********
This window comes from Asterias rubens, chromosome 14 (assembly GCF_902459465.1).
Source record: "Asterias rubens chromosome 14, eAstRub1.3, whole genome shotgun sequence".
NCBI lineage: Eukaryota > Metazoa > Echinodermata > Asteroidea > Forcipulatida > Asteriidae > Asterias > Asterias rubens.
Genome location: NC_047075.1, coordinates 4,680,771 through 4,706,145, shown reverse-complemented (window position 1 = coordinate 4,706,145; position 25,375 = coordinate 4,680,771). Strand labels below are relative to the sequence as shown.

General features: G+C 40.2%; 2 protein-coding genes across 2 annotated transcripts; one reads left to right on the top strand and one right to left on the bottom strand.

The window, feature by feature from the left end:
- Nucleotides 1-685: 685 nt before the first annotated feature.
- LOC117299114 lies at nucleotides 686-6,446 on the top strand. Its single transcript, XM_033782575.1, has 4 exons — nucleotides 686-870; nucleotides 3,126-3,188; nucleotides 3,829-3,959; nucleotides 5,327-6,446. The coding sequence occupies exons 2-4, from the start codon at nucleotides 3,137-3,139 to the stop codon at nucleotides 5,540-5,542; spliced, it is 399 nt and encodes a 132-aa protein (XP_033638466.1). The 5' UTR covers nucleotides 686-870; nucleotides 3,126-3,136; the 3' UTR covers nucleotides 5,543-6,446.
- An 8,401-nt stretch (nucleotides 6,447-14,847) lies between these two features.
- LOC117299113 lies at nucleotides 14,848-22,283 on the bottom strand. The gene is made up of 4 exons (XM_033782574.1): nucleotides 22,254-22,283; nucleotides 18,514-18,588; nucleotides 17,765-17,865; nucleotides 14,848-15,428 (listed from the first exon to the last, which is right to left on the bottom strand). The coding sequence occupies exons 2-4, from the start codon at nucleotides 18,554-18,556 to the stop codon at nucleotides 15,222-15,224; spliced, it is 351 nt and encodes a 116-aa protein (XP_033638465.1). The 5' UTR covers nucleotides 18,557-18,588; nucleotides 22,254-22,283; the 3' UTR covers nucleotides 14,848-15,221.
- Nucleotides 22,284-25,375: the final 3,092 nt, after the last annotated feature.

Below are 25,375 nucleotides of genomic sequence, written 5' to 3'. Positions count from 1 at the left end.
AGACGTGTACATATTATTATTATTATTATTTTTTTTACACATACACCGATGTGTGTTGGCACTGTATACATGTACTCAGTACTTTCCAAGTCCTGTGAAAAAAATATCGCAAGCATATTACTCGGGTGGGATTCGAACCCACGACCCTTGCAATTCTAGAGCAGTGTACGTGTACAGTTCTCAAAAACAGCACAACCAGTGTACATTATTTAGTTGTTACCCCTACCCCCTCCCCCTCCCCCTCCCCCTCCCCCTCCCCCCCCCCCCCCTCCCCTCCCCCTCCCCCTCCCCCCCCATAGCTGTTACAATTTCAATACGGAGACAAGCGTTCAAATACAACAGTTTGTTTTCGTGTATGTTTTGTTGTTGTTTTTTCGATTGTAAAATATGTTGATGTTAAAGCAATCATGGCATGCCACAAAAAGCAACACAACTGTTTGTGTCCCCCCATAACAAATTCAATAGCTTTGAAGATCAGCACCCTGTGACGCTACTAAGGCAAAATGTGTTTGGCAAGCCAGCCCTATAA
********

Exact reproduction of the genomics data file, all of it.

This window comes from Asterias rubens, chromosome 14 (assembly GCF_902459465.1).
Source record: "Asterias rubens chromosome 14, eAstRub1.3, whole genome shotgun sequence".
NCBI lineage: Eukaryota > Metazoa > Echinodermata > Asteroidea > Forcipulatida > Asteriidae > Asterias > Asterias rubens.
Genome location: NC_047075.1, coordinates 4,680,771 through 4,706,145, shown reverse-complemented (window position 1 = coordinate 4,706,145; position 25,375 = coordinate 4,680,771). Strand labels below are relative to the sequence as shown.

General features: G+C 40.2%; 2 protein-coding genes across 2 annotated transcripts; one reads left to right on the top strand and one right to left on the bottom strand.

The window, feature by feature from the left end:
- Nucleotides 1-685: 685 nt before the first annotated feature.
- LOC117299114 lies at nucleotides 686-6,446 on the top strand. Its single transcript, XM_033782575.1, has 4 exons — nucleotides 686-870; nucleotides 3,126-3,188; nucleotides 3,829-3,959; nucleotides 5,327-6,446. The coding sequence occupies exons 2-4, from the start codon at nucleotides 3,137-3,139 to the stop codon at nucleotides 5,540-5,542; spliced, it is 399 nt and encodes a 132-aa protein (XP_033638466.1). The 5' UTR covers nucleotides 686-870; nucleotides 3,126-3,136; the 3' UTR covers nucleotides 5,543-6,446.
- An 8,401-nt stretch (nucleotides 6,447-14,847) lies between these two features.
- LOC117299113 lies at nucleotides 14,848-22,283 on the bottom strand. The gene is made up of 4 exons (XM_033782574.1): nucleotides 22,254-22,283; nucleotides 18,514-18,588; nucleotides 17,765-17,865; nucleotides 14,848-15,428 (listed from the first exon to the last, which is right to left on the bottom strand). The coding sequence occupies exons 2-4, from the start codon at nucleotides 18,554-18,556 to the stop codon at nucleotides 15,222-15,224; spliced, it is 351 nt and encodes a 116-aa protein (XP_033638465.1). The 5' UTR covers nucleotides 18,557-18,588; nucleotides 22,254-22,283; the 3' UTR covers nucleotides 14,848-15,221.
- Nucleotides 22,284-25,375: the final 3,092 nt, after the last annotated feature.

Below are 25,375 nucleotides of genomic sequence, written 5' to 3'. Positions count from 1 at the left end.
AGACGTGTACATATTATTATTATTATTATTTTTTTTACACATACACCGATGTGTGTTGGCACTGTATACATGTACTCAGTACTTTCCAAGTCCTGTGAAAAAAATATCGCAAGCATATTACTCGGGTGGGATTCGAACCCACGACCCTTGCAATTCTAGAGCAGTGTACGTGTACAGTTCTCAAAAACAGCACAACCAGTGTACATTATTTAGTTGTTACCCCTACCCCCTCCCCCTCCCCCTCCCCCTCCCCCTCCCCCCCCCCCCCCTCCCCTCCCCCTCCCCCTCCCCCCCCATAGCTGTTACAATTTCAATACGGAGACAAGCGTTCAAATACAACAGTTTGTTTTCGTGTATGTTTTGTTGTTGTTTTTTCGATTGTAAAATATGTTGATGTTAAAGCAATCATGGCATGCCACAAAAAGCAACACAACTGTTTGTGTCCCCCCATAACAAATTCAATAGCTTTGAAGATCAGCACCCTGTGACGCTACTAAGGCAAAATGTGTTTGGCAAGCCAGCCCTATAA